Friday, September 16, 2011

American Aircraft Carriers Remain Essential To Commanding The Seas

Having served as a young sailor on the aircraft carrier USS Kitty Hawk during the Vietnam War, I'm prone to agree with Robert O'Brien's essessment that carriers remain essential to America's national security.

No navy in the world can put to sea a ship comparable to the 100,000-ton-displacement Stennis or its 10 sister carriers, which are powered by two nuclear reactors, carry 85 aircraft and are crewed by 5,400 sailors and aviators when their air wings are embarked. It is for this reason that in a crisis, the first question asked by an American president is, “Where are the carriers?”

It is the reason that our ally the Philippines welcomed the Stennis and its escorts into the neighborhood last month as a counterweight to the region’s assertive superpower, China. It is the reason our commanders in Afghanistan and Iraq can send soldiers and marines into desolate and hostile environments. They rely on fighters launched from the Stennis to deliver ordinance, on demand, to support their missions. These carrier-based aircraft do not require bases in the war zone or in nearby fickle allied nations.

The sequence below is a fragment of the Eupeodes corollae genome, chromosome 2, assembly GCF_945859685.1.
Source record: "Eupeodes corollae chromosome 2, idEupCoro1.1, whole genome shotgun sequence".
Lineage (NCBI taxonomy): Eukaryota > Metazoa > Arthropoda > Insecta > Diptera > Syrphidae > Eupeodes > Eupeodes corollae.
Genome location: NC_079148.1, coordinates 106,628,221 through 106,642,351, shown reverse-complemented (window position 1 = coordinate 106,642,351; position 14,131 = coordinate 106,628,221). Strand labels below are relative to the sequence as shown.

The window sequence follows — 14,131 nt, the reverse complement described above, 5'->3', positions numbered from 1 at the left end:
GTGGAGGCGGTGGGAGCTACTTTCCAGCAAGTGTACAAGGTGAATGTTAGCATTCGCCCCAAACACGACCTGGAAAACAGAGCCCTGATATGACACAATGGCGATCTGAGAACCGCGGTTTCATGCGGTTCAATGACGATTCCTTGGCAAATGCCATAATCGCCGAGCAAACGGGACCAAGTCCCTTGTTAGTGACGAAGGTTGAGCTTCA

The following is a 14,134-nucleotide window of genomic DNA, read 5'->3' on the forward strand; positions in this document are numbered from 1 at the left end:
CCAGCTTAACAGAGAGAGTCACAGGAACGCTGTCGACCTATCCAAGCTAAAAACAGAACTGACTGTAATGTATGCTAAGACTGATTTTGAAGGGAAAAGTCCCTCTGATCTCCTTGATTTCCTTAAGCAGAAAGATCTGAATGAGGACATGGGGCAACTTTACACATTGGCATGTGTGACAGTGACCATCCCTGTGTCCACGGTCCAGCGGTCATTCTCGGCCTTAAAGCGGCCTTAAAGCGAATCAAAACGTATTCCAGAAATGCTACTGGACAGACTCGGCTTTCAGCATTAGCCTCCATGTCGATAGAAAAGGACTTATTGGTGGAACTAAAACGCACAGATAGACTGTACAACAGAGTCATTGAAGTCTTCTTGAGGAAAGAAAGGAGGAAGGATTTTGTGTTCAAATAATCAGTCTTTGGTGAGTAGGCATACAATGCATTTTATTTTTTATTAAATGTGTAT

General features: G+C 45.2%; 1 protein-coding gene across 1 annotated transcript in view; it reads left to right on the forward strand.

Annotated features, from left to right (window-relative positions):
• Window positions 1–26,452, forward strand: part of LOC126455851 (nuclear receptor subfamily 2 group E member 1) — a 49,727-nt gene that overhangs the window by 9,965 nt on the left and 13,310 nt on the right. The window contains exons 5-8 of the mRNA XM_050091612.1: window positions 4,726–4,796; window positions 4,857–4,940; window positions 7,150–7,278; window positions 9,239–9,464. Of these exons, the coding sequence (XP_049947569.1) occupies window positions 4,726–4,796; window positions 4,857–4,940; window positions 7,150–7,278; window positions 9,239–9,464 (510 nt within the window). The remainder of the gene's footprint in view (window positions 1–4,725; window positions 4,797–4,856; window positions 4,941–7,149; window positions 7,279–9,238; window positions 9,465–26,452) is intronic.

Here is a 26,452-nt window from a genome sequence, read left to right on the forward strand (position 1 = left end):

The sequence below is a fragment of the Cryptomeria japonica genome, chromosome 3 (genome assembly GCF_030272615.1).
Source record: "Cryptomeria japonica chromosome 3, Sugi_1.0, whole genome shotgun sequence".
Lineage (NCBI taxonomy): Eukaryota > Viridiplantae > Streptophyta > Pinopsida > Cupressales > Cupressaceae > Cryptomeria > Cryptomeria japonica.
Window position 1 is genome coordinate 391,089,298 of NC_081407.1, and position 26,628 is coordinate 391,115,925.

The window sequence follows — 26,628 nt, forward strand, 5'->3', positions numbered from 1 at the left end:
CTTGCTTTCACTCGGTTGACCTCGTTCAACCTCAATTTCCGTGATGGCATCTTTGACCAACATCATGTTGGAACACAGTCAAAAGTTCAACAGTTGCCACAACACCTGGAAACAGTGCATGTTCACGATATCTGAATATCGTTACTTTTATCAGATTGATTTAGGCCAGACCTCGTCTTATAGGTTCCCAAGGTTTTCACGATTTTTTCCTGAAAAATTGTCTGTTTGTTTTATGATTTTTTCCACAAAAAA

It’s why China has been developing anti-access and sea-denial strategies to deter the United States from sending its carriers into the Western Pacific.

You can read the rest of Robert O'Brien's piece in The Daily Caller via the below link:

Note: The above U.S. Navy photo shows the USS Kitty Hawk at sea.

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